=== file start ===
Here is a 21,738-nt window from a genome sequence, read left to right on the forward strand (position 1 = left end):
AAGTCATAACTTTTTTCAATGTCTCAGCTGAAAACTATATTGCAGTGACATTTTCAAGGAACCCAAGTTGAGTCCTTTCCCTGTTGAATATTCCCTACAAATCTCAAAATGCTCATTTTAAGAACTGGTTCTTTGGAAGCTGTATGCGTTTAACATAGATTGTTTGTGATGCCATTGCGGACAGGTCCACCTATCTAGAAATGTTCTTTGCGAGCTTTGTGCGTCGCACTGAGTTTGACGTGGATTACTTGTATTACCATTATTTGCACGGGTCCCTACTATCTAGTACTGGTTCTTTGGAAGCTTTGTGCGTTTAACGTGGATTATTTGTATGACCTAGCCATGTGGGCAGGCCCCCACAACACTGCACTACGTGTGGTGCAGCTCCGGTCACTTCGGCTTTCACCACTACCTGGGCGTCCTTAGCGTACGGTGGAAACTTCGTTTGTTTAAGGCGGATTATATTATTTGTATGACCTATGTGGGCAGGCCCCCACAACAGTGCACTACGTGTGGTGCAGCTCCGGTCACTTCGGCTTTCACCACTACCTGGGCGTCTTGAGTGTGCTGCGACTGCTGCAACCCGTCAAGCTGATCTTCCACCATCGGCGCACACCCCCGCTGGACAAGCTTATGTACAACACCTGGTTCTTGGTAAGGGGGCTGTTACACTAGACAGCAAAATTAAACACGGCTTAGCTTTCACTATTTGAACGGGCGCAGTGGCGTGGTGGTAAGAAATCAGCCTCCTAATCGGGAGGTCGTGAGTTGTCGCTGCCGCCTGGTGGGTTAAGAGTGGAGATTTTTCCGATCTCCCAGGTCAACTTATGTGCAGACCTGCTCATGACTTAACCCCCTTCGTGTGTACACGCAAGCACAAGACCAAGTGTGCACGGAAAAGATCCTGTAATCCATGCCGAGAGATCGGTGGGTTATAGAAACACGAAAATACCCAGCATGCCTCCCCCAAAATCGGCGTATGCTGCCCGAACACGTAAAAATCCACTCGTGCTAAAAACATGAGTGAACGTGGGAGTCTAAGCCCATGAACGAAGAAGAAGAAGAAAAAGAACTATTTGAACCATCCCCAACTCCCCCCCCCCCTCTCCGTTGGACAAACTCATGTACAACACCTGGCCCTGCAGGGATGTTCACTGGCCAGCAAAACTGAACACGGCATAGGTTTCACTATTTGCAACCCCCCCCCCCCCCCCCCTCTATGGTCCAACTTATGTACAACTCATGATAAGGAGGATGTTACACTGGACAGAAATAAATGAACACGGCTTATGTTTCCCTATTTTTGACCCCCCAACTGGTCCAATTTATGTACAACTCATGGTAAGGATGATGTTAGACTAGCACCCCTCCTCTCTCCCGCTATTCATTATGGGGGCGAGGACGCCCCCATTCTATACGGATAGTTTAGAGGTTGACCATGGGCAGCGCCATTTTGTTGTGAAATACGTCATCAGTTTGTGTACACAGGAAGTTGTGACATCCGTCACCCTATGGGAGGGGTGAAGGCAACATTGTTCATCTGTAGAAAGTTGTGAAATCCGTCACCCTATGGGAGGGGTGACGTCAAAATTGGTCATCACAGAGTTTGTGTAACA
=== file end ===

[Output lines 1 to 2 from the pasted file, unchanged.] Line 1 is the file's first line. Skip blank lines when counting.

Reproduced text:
Here is a 21,738-nt window from a genome sequence, read left to right on the forward strand (position 1 = left end):
AAGTCATAACTTTTTTCAATGTCTCAGCTGAAAACTATATTGCAGTGACATTTTCAAGGAACCCAAGTTGAGTCCTTTCCCTGTTGAATATTCCCTACAAATCTCAAAATGCTCATTTTAAGAACTGGTTCTTTGGAAGCTGTATGCGTTTAACATAGATTGTTTGTGATGCCATTGCGGACAGGTCCACCTATCTAGAAATGTTCTTTGCGAGCTTTGTGCGTCGCACTGAGTTTGACGTGGATTACTTGTATTACCATTATTTGCACGGGTCCCTACTATCTAGTACTGGTTCTTTGGAAGCTTTGTGCGTTTAACGTGGATTATTTGTATGACCTAGCCATGTGGGCAGGCCCCCACAACACTGCACTACGTGTGGTGCAGCTCCGGTCACTTCGGCTTTCACCACTACCTGGGCGTCCTTAGCGTACGGTGGAAACTTCGTTTGTTTAAGGCGGATTATATTATTTGTATGACCTATGTGGGCAGGCCCCCACAACAGTGCACTACGTGTGGTGCAGCTCCGGTCACTTCGGCTTTCACCACTACCTGGGCGTCTTGAGTGTGCTGCGACTGCTGCAACCCGTCAAGCTGATCTTCCACCATCGGCGCACACCCCCGCTGGACAAGCTTATGTACAACACCTGGTTCTTGGTAAGGGGGCTGTTACACTAGACAGCAAAATTAAACACGGCTTAGCTTTCACTATTTGAACGGGCGCAGTGGCGTGGTGGTAAGAAATCAGCCTCCTAATCGGGAGGTCGTGAGTTGTCGCTGCCGCCTGGTGGGTTAAGAGTGGAGATTTTTCCGATCTCCCAGGTCAACTTATGTGCAGACCTGCTCATGACTTAACCCCCTTCGTGTGTACACGCAAGCACAAGACCAAGTGTGCACGGAAAAGATCCTGTAATCCATGCCGAGAGATCGGTGGGTTATAGAAACACGAAAATACCCAGCATGCCTCCCCCAAAATCGGCGTATGCTGCCCGAACACGTAAAAATCCACTCGTGCTAAAAACATGAGTGAACGTGGGAGTCTAAGCCCATGAACGAAGAAGAAGAAGAAAAAGAACTATTTGAACCATCCCCAACTCCCCCCCCCCCTCTCCGTTGGACAAACTCATGTACAACACCTGGCCCTGCAGGGATGTTCACTGGCCAGCAAAACTGAACACGGCATAGGTTTCACTATTTGCAACCCCCCCCCCCCCCCCCCTCTATGGTCCAACTTATGTACAACTCATGATAAGGAGGATGTTACACTGGACAGAAATAAATGAACACGGCTTATGTTTCCCTATTTTTGACCCCCCAACTGGTCCAATTTATGTACAACTCATGGTAAGGATGATGTTAGACTAGCACCCCTCCTCTCTCCCGCTATTCATTATGGGGGCGAGGACGCCCCCATTCTATACGGATAGTTTAGAGGTTGACCATGGGCAGCGCCATTTTGTTGTGAAATACGTCATCAGTTTGTGTACACAGGAAGTTGTGACATCCGTCACCCTATGGGAGGGGTGAAGGCAACATTGTTCATCTGTAGAAAGTTGTGAAATCCGTCACCCTATGGGAGGGGTGACGTCAAAATTGGTCATCACAGAGTTTGTGTAACA